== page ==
True Strength at Momentum Fest

Momentum Fest

Fifteen days before Momentum Fest 2018, I was picking up my two kids from gymnastics camp (1.8 miles from my house) with my youngest child in the car as well (my kids were 2, 5 and 7 years old). It was a normal June summer sunny day. The four of us got in the car (my Honda Minivan that I have a love/hate relationship with but my love for it grows bigger every day) at 12:05pm and started to talk about what we were going to pack for lunch to take to the pool.

We pulled out of the parking lot and I got a reminder from my daughter, “Mom buckle your seatbelt” so I did with her genuine reminder. Then within less than one minute, one block from their gymnastics camp, on a road that has a speed limit of 30 mph our lives changed. A car, completely out of control, spinning in the street at about 70 mph hit us head on the drivers side. I opened my eyes, in shock to what just happened and thought to myself “I’m alive!” (I know that sounds dramatic but I was seriously shocked that I was fortunate enough to survive – if the other driver would of had a passenger, it would of been a much different situation since that car door was completely smashed into the drivers seat – so if there’s any silver lining I am thankful the driver was by himself).

I heard my kids screaming which was a beautiful sound – that means they were alive too. My adrenaline kicked in (it was surreal feeling it run through my veins), I turned to look back at my kids and they all appeared okay (thank you guardian angels as my heart sank thinking of my youngest who sits behind me), I unbuckled my seatbelt (that my daughter so kindly reminded me to buckle), I couldn’t get out of my door at it was completely smashed, I climbed over the passenger side door and made my way around the glass that was everywhere (it was all in my hair and the kids hair too).

Luckily there were a few men who saw it all happen (they were outside on a cigarette break – I have never been so thankful for people smoking) and they ran over to help me get the kids out of the car. The car doors were hard to open since they were so smashed in and my car literally shutdown. The driver of the out of control car walked over with blood running down his face, bones sticking out of his hand and all I could say was “what the hell did you just do”. To be honest I wanted to punch him (and I am not a violent person) but I wanted to punch him for putting my kids life in danger.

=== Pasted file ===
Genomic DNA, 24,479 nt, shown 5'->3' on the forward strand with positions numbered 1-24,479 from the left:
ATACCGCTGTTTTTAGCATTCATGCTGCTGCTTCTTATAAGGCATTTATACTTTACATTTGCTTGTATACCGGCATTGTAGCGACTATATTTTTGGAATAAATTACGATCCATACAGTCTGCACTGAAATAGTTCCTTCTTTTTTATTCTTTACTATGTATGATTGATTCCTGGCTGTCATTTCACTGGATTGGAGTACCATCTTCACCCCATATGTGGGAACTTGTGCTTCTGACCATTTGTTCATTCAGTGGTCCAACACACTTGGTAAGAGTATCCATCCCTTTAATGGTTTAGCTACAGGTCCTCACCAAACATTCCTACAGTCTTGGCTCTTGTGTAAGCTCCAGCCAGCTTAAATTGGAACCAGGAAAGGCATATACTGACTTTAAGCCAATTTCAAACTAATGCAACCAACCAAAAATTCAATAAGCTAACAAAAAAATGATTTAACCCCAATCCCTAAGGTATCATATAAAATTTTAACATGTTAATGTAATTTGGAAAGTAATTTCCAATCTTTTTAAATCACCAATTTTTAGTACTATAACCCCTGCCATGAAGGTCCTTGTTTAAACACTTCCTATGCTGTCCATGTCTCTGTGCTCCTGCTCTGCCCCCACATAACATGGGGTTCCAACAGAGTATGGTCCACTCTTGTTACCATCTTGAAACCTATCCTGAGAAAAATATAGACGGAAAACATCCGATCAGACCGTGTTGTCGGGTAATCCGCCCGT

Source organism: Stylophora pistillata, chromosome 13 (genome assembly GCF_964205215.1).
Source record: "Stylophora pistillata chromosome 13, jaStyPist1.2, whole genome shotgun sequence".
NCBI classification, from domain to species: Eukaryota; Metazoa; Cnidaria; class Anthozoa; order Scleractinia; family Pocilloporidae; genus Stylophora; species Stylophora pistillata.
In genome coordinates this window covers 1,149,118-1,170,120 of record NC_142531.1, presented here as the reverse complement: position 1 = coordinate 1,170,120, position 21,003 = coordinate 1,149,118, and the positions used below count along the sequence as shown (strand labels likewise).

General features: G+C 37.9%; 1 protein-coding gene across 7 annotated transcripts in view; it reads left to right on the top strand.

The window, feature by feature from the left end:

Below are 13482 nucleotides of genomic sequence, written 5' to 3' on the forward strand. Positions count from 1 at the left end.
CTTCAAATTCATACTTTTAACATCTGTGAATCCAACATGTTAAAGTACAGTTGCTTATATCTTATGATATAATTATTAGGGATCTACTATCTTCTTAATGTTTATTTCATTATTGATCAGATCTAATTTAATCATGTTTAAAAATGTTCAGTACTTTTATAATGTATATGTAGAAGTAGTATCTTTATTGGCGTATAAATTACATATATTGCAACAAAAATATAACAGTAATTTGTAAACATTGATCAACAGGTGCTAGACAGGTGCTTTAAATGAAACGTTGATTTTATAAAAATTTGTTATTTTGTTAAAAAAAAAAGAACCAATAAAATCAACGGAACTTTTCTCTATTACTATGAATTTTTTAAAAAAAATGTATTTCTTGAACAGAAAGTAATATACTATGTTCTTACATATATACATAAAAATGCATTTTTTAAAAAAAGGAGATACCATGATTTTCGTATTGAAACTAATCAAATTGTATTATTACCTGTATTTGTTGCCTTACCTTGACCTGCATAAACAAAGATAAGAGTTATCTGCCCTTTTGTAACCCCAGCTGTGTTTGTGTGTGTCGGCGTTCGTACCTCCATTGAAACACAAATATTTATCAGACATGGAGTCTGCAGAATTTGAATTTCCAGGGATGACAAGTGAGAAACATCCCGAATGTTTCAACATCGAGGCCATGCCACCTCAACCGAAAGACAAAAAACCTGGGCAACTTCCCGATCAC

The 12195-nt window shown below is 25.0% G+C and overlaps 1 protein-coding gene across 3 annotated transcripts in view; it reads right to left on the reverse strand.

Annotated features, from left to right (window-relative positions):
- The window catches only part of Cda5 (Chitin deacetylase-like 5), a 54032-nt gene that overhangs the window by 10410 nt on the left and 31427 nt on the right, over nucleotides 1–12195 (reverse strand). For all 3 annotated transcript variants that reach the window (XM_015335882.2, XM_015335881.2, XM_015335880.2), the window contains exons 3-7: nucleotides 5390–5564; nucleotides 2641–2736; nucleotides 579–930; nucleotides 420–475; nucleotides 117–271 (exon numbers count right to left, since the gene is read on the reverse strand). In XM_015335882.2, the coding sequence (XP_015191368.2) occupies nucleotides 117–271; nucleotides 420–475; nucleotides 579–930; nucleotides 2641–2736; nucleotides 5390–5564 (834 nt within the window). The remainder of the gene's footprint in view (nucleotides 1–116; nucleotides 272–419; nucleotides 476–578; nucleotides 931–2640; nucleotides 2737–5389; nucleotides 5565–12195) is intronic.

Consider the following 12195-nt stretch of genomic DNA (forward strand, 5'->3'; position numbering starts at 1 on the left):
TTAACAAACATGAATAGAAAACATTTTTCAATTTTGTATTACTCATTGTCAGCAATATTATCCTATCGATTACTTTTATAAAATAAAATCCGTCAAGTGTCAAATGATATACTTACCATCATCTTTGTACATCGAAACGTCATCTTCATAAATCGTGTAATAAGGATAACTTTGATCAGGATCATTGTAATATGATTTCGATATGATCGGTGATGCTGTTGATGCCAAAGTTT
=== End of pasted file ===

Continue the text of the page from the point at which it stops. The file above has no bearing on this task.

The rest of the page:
My husband always plays basketball at noon so I couldn’t get ahold of him right away so he meet us at the hospital (you can only imagine his heart as he drove to the hospital). I was incredibly lucky to walk away from the accident with only a broken nose, concussion, anxiety and severe full body bruising. My kids walked away with bruising from their carseats/harnesses and anxiety but very thankful for our car, car seats and guardian angels keeping us safe.

My love for movement is hard to stop even shortly after the accident when I was told to rest. A few days after the car accident, I went for a bike ride – I was craving to be outside moving but after my bike ride my head felt awful and I realized why doctors tell you to rest after a concussion. I wanted to move, I felt thankful to be able to move and in 10 days I needed to get better for Momentum Fest.

I was seriously worried about it. I already paid for my spot, I already planned on seeing & moving with my friends there. I had to get better. So I listened to my body and finally rested (which was so hard) and slowly incorporated Pilates back into my routine! Pilates was my original therapy when I lost my mom – people always think of the physical healing of Pilates but the mind/body connection and breath helped me heal from the inside out dealing with a broken heart and Pilates was my therapy again as I healed my anxiety from the accident.

Then on June 22nd, I showed up at Momentum Fest! I was nervous as I had no idea what to expect… a Pilates festival… well there really hasn’t been one before and this one was right in my own backyard living in Colorado… I had to go and experience it for myself! I felt so incredibly blessed I was able to go! I now had a more grateful heart being able to move. I did have to make some modifications for my neck and wrists (from the impact I recently experienced) but that didn’t matter. What mattered was, I showed up!

Momentum Fest

I wore an outfit that made me feel strong & confident but that didn’t matter either because by the end of the day on Friday I felt so strong & confident – I felt strong not only from all the exercising with my Pilates idols but from the energy of people coming together to celebrate movement. How lucky was I that I was able to move!? How lucky was I that I was able to exercise!? I didn’t take a single second for granted as I knew 15 days ago it could have all been taken away from me. Thank you Momentum Fest for making me feel strong – physically and mentally. Strength is something inside of all of us but it takes a community to help radiate it out of us. Thank you Momentum Fest for celebrating life, movement, and people coming together to make each other feel better! I can’t wait to see you at Momentum Fest this year to see your strength shine!